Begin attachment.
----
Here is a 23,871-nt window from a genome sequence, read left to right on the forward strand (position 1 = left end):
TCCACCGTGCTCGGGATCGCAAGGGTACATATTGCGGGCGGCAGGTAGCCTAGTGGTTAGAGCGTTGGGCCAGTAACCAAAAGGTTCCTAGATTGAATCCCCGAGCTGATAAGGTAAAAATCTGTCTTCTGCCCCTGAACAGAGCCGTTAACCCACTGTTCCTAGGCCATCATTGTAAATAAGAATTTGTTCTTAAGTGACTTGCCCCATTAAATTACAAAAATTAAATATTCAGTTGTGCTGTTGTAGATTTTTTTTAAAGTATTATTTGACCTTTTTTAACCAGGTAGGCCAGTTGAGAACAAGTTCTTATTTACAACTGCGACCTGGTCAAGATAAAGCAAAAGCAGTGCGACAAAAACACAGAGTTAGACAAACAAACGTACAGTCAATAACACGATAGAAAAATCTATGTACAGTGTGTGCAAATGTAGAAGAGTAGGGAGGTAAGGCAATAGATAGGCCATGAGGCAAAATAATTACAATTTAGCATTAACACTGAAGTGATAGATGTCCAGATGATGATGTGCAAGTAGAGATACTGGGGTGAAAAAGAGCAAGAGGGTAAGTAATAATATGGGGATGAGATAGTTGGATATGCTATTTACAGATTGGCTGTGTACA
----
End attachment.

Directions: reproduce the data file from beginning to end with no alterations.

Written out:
Here is a 23,871-nt window from a genome sequence, read left to right on the forward strand (position 1 = left end):
TCCACCGTGCTCGGGATCGCAAGGGTACATATTGCGGGCGGCAGGTAGCCTAGTGGTTAGAGCGTTGGGCCAGTAACCAAAAGGTTCCTAGATTGAATCCCCGAGCTGATAAGGTAAAAATCTGTCTTCTGCCCCTGAACAGAGCCGTTAACCCACTGTTCCTAGGCCATCATTGTAAATAAGAATTTGTTCTTAAGTGACTTGCCCCATTAAATTACAAAAATTAAATATTCAGTTGTGCTGTTGTAGATTTTTTTTAAAGTATTATTTGACCTTTTTTAACCAGGTAGGCCAGTTGAGAACAAGTTCTTATTTACAACTGCGACCTGGTCAAGATAAAGCAAAAGCAGTGCGACAAAAACACAGAGTTAGACAAACAAACGTACAGTCAATAACACGATAGAAAAATCTATGTACAGTGTGTGCAAATGTAGAAGAGTAGGGAGGTAAGGCAATAGATAGGCCATGAGGCAAAATAATTACAATTTAGCATTAACACTGAAGTGATAGATGTCCAGATGATGATGTGCAAGTAGAGATACTGGGGTGAAAAAGAGCAAGAGGGTAAGTAATAATATGGGGATGAGATAGTTGGATATGCTATTTACAGATTGGCTGTGTACA